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Universal sex differences in the desire for sexual variety: tests from 52 nations, 6 continents, and 13 islands


Schmitt, David P; et al; Reips, Ulf-Dietrich; Ruch, Willibald (2003). Universal sex differences in the desire for sexual variety: tests from 52 nations, 6 continents, and 13 islands. Journal of Personality and Social Psychology, 85(1):85-104.

Abstract

Evolutionary psychologists have hypothesized that men and women possess both long-term and short-term mating strategies, with men's short-term strategy differentially rooted in the desire for sexual variety. In this article, findings from a cross-cultural survey of 16,288 people across 10 major world regions (including North America, South America, Western Europe, Eastern Europe, Southern Europe, Middle East, Africa, Oceania, South/Southeast Asia, and East Asia) demonstrate that sex differences in the desire for sexual variety are culturally universal throughout these world regions. Sex differences were evident regardless of whether mean, median, distributional, or categorical indexes of sexual differentiation were evaluated. Sex differences were evident regardless of the measures used to evaluate them. Among contemporary theories of human mating, pluralistic approaches that hypothesize sex differences in the evolved design of short-term mating provide the most compelling account of these robust empirical findings.

Abstract

Evolutionary psychologists have hypothesized that men and women possess both long-term and short-term mating strategies, with men's short-term strategy differentially rooted in the desire for sexual variety. In this article, findings from a cross-cultural survey of 16,288 people across 10 major world regions (including North America, South America, Western Europe, Eastern Europe, Southern Europe, Middle East, Africa, Oceania, South/Southeast Asia, and East Asia) demonstrate that sex differences in the desire for sexual variety are culturally universal throughout these world regions. Sex differences were evident regardless of whether mean, median, distributional, or categorical indexes of sexual differentiation were evaluated. Sex differences were evident regardless of the measures used to evaluate them. Among contemporary theories of human mating, pluralistic approaches that hypothesize sex differences in the evolved design of short-term mating provide the most compelling account of these robust empirical findings.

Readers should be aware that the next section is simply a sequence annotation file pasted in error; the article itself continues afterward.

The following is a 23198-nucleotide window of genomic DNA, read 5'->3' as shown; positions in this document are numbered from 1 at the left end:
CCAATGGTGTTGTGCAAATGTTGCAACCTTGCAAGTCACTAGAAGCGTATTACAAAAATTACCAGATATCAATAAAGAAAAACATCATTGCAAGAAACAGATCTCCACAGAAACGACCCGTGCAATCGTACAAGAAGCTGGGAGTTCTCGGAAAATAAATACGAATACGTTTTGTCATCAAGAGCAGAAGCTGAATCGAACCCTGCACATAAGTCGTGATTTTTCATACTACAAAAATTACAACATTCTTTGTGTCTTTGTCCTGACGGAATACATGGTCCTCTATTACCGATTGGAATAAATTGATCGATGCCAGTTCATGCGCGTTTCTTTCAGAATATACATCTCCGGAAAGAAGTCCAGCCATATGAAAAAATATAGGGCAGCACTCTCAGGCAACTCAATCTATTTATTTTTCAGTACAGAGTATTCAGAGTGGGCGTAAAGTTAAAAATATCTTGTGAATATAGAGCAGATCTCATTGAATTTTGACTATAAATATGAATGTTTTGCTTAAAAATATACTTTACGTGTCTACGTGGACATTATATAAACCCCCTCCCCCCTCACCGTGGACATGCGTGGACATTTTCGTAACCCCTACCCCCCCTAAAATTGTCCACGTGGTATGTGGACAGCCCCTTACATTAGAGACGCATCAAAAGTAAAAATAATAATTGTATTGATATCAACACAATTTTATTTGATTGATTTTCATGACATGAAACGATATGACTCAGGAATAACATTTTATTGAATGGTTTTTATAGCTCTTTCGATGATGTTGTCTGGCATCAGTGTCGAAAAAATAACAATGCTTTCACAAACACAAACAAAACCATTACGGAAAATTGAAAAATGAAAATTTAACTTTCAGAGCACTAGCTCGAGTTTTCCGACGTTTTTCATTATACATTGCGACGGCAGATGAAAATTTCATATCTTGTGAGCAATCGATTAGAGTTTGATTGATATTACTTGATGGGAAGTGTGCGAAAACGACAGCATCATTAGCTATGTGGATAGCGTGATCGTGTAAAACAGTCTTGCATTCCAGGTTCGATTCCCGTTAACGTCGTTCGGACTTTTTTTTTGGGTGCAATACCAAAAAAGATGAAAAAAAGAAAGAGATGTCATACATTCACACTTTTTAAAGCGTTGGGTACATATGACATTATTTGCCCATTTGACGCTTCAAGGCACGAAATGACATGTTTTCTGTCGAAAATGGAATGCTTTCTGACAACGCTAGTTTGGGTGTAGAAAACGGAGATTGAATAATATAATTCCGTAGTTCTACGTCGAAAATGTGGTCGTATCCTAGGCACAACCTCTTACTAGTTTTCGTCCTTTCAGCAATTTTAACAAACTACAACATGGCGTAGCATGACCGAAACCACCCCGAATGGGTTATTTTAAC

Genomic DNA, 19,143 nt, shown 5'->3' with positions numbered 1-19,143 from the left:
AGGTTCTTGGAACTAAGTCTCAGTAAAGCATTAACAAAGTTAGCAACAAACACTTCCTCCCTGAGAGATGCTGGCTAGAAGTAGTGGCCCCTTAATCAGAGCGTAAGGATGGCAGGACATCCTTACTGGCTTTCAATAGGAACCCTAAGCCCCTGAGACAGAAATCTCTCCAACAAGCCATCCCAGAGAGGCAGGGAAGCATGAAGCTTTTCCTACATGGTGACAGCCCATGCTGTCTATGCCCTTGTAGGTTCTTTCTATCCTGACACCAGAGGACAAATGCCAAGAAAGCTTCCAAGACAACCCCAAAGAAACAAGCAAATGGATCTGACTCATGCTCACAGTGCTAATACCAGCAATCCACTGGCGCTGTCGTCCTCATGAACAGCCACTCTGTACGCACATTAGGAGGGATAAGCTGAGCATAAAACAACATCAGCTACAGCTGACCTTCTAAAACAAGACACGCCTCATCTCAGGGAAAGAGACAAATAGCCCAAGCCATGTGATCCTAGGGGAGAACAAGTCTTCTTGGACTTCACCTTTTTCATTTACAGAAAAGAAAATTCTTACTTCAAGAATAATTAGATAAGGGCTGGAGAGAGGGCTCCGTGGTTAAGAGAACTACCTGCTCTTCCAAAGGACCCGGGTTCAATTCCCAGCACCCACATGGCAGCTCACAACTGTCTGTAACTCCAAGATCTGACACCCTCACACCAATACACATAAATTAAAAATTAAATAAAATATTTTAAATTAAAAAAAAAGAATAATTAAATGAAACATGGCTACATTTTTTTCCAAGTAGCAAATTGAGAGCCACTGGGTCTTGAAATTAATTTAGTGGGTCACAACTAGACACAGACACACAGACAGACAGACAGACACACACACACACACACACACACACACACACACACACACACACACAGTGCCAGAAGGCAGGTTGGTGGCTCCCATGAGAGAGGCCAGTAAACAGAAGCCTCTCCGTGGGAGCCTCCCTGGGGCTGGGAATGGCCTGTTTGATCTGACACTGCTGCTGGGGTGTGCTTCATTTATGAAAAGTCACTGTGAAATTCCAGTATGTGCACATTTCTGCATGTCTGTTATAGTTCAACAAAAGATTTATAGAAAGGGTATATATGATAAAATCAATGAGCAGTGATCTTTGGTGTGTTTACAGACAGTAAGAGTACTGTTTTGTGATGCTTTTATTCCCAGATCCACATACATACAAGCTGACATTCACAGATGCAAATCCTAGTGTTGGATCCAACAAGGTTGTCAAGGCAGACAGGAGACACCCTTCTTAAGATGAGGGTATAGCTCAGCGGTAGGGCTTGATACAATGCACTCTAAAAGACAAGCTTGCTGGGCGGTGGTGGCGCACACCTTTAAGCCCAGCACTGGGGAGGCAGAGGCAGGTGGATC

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Additional indexing

Item Type:Journal Article, refereed, original work
Communities & Collections:06 Faculty of Arts > Institute of Psychology
Dewey Decimal Classification:150 Psychology
Date:2003
Deposited On:23 Apr 2013 09:09
Last Modified:05 Apr 2016 16:44
Publisher:American Psychological Association
ISSN:0022-3514
Publisher DOI:https://doi.org/10.1037/0022-3514.85.1.85
PubMed ID:12872886

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